He’s a saint – and a weather man, too.
Thanks to Paul for suggesting Swithun as Name of the Day.
You won’t find Swithun – or alt-spelling Swithin – in most name guides. But consult a list of saints and you’ll find two.
The original bearer was a ninth-century bishop from Wessex, England. Swithun served in King Egbert’s court before becoming Bishop of Winchester. There’s some debate about dates, but he’s considered a historical figure.
Like many Old English names, Swithun faded post-Norman invasion. Most link him to an Old English word for strong – swith, but it’s tempting to tie him to swifan – the source of our word swift.
Either way, Swithun is all about the saint. Over the years he became associated with many a miracle as well as the weather. If it rains on July 15 – St. Swithun’s Day – grab your umbrella, and keep it close for forty days:
- St Swithun’s day if thou dost rain
- For forty days it will remain
- St Swithun’s day if thou be fair
- For forty days ’twill rain no more
Theories abound for the rhyme’s origins, but interestingly enough, it’s not a bad predictor. The position of the jet stream in mid-July tends to bring six weeks’ of rainy (or dry) weather to the British Isles every summer. Throughout Europe, similar predictive powers are attributed to other saints with midsummer feasts. It may be an old pagan custom dressed up in Christian clothing.
You’ll also hear St. Swithun’s Day used to refer to a day that will never come.
Listen carefully, and you’ll find St. Swithun invoked in plenty of references:
- In the 1950s, Richard Gordon penned a series of novels about medical student Simon Sparrow and his work at fictional St. Swithin’s Hospital in London. The 1954 film adaptation, Doctor in the House, was a smash hit – and made Dirk Bogarde a star. A successful television show – more Scrubs than E.R. – followed in the late 60s and ran for years;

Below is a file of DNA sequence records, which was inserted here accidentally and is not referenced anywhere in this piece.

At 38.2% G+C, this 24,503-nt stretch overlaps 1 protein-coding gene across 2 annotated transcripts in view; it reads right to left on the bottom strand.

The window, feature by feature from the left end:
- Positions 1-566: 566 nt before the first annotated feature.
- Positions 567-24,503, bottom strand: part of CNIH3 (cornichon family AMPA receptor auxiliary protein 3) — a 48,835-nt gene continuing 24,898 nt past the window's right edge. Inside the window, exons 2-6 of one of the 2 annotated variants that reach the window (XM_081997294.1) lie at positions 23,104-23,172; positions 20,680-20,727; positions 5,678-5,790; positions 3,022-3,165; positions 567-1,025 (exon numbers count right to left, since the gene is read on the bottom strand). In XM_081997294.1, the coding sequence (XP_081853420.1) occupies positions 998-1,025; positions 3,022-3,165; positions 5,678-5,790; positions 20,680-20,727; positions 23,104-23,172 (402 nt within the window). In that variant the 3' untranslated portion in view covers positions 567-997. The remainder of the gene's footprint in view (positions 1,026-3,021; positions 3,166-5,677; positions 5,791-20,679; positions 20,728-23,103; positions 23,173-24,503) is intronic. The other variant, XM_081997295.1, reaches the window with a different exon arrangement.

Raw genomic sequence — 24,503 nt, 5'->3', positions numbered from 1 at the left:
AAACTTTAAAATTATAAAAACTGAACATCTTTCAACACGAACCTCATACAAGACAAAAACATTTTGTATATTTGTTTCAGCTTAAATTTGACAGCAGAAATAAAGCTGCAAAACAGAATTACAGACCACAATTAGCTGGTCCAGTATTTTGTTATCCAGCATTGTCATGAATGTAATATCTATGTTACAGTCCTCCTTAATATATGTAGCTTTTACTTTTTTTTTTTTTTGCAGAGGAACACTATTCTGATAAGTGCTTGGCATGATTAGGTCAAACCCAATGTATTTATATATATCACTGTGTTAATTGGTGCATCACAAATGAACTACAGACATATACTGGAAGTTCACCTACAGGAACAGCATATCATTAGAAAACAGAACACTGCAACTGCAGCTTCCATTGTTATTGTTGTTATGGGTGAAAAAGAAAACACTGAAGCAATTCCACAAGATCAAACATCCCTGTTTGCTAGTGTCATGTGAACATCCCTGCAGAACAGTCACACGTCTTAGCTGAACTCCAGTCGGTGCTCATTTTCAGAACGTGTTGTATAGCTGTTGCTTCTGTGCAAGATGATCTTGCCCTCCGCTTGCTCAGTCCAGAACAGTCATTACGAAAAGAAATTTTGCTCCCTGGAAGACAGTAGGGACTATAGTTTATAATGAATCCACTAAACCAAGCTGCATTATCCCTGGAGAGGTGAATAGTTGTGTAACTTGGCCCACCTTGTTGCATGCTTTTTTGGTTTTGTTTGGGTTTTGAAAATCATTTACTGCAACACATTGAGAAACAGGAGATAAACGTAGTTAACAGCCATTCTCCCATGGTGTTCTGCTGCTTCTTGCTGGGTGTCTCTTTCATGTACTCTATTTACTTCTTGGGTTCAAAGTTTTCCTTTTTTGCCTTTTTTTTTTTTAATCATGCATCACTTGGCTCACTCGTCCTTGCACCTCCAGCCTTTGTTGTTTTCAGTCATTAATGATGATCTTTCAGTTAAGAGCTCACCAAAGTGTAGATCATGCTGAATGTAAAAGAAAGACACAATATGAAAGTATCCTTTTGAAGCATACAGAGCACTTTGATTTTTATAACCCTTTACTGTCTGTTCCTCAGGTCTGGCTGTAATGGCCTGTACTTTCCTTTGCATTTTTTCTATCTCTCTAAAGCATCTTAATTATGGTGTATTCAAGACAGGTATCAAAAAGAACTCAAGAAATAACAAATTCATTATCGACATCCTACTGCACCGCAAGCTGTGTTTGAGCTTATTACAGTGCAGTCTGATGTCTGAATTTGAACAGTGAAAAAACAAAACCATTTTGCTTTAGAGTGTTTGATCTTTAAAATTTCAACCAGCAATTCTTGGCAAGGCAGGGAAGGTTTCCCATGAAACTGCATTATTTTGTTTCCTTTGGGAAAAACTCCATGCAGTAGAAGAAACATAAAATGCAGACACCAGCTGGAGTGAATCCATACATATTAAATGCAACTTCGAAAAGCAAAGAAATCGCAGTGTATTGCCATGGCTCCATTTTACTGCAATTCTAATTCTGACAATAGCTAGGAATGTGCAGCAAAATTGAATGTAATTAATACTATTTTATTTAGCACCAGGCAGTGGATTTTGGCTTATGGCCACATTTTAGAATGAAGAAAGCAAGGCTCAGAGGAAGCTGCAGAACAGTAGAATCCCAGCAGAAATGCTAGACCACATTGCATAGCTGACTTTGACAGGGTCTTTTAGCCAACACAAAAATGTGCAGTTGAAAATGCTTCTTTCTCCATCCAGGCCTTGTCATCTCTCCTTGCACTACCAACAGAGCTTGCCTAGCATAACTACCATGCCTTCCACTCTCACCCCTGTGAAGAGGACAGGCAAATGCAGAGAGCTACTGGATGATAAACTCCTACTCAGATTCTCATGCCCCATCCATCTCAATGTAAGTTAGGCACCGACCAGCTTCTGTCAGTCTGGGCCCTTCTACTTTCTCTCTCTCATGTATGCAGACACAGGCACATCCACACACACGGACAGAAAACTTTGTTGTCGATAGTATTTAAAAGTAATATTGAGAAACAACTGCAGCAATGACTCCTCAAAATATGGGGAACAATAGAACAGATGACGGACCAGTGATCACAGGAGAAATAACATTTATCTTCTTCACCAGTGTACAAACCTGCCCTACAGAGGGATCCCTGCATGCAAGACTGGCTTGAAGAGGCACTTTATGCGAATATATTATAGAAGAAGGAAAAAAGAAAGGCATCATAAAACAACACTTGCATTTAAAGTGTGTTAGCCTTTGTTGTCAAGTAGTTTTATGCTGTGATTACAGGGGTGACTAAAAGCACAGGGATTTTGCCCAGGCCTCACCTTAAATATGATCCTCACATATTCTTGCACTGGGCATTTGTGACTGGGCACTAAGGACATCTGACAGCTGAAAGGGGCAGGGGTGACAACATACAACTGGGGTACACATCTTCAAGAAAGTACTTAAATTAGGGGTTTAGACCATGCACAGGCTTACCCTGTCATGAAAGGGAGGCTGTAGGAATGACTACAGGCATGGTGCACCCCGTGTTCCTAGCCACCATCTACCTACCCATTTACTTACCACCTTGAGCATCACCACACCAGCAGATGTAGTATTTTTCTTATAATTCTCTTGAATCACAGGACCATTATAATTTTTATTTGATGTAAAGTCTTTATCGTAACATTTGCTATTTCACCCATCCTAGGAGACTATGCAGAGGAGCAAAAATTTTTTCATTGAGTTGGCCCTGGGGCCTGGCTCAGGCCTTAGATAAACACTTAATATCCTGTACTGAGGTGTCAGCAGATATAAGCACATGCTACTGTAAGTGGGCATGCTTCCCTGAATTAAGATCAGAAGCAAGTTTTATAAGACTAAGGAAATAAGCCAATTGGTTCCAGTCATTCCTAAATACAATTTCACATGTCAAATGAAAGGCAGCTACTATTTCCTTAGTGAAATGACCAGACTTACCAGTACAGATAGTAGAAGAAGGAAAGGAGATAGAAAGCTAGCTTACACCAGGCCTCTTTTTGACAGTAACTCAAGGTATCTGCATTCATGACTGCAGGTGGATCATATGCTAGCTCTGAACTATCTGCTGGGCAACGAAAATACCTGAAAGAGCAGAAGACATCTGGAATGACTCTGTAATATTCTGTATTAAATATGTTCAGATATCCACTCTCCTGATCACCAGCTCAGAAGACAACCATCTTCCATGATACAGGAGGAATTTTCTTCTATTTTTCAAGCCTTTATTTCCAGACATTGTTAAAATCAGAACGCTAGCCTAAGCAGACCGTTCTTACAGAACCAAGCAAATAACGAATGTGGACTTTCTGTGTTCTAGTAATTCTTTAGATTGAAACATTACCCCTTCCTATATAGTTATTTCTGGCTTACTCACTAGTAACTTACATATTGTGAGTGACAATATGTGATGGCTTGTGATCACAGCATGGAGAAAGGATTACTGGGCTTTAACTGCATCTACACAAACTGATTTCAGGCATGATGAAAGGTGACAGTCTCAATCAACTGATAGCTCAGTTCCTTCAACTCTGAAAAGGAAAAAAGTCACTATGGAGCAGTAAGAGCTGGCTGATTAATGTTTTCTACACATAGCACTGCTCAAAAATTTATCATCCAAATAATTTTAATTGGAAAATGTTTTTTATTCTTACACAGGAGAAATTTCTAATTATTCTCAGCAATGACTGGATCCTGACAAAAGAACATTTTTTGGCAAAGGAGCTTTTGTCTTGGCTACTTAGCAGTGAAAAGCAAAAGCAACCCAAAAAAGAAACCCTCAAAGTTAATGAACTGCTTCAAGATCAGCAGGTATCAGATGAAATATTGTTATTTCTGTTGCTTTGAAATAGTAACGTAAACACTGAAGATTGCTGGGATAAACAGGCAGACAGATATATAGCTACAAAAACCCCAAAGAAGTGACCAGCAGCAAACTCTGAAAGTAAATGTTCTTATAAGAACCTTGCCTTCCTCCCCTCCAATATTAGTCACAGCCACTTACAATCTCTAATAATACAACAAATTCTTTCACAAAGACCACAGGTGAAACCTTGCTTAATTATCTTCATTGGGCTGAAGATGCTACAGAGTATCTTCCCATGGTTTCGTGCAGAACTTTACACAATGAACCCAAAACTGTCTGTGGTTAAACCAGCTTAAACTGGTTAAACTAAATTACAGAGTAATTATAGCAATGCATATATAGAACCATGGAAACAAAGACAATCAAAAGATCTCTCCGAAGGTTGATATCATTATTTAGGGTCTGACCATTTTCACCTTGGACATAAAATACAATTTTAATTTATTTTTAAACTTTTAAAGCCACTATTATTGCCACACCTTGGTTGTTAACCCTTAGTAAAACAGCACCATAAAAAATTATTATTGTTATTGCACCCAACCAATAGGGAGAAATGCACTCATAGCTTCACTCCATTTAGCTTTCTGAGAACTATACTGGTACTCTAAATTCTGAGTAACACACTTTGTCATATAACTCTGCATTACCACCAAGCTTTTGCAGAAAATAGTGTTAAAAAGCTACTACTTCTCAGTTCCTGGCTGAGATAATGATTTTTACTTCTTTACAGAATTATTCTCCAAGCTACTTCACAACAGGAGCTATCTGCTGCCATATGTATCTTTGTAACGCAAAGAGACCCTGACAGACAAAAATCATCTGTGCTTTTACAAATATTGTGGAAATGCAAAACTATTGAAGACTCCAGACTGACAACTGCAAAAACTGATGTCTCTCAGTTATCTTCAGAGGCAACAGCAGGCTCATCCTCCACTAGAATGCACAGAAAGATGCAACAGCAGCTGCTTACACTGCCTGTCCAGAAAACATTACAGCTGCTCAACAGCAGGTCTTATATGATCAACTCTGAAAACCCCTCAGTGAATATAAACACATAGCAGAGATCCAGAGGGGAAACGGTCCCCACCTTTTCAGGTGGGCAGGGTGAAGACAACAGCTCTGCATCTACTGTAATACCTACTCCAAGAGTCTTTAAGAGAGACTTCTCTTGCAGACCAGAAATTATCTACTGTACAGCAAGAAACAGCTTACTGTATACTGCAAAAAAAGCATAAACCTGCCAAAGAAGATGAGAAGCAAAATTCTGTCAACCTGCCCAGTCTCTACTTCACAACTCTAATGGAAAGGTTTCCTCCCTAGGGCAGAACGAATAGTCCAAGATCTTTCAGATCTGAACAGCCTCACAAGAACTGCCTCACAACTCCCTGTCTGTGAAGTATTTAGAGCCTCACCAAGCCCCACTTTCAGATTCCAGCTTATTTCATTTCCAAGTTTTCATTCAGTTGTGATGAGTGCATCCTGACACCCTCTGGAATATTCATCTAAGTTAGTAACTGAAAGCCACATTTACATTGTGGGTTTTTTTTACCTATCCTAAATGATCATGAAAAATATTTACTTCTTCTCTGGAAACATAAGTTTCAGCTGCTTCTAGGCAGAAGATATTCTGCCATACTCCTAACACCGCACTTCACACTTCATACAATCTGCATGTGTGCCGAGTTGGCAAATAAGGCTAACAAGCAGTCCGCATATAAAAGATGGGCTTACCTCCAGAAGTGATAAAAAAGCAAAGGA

- References to the saint’s day abound in American television, too, from M.A.S.H. to the Simpsons to the Sopranos;
- Ellis Peter’s Brother Cadfael mystery novels mention St. Swithun, as does the kind-of-sort-of medieval movie A Knight’s Tale;
- Perhaps he’s so current in pop culture because he’s long been present in literary circles. Virginia Woolf’s 1941 Between the Acts – a play-within-a-play – includes a character named Lucy Swithin praying for clear skies;
- In the 19th century, Eliza Hutchinson Gutch was a contributor to Notes and Queries, a journal of English language and literature, under the pseudonym St. Swithin.
As for the later saint, Swithun Wells was martyred in the sixteenth century. His feast day falls on October 25, as one of the 40 Martyrs of England and Wales.
You’ll find a few Swithins and Swithuns in the historical record, as well as a fictional character in the role playing game Guild Wars, but this is a true rarity.
And yet, he might just be wearable. Swithun has the appeal of Dashiell or Rufus – quirky, distinctive but on the right side of outlandish. His two-syallble, ends-in-n construction – shared with the Aidens and many a current favorite for boys – helps, too. If an exceedingly rare saints’ name is what you seek, Swithun could be the one for you.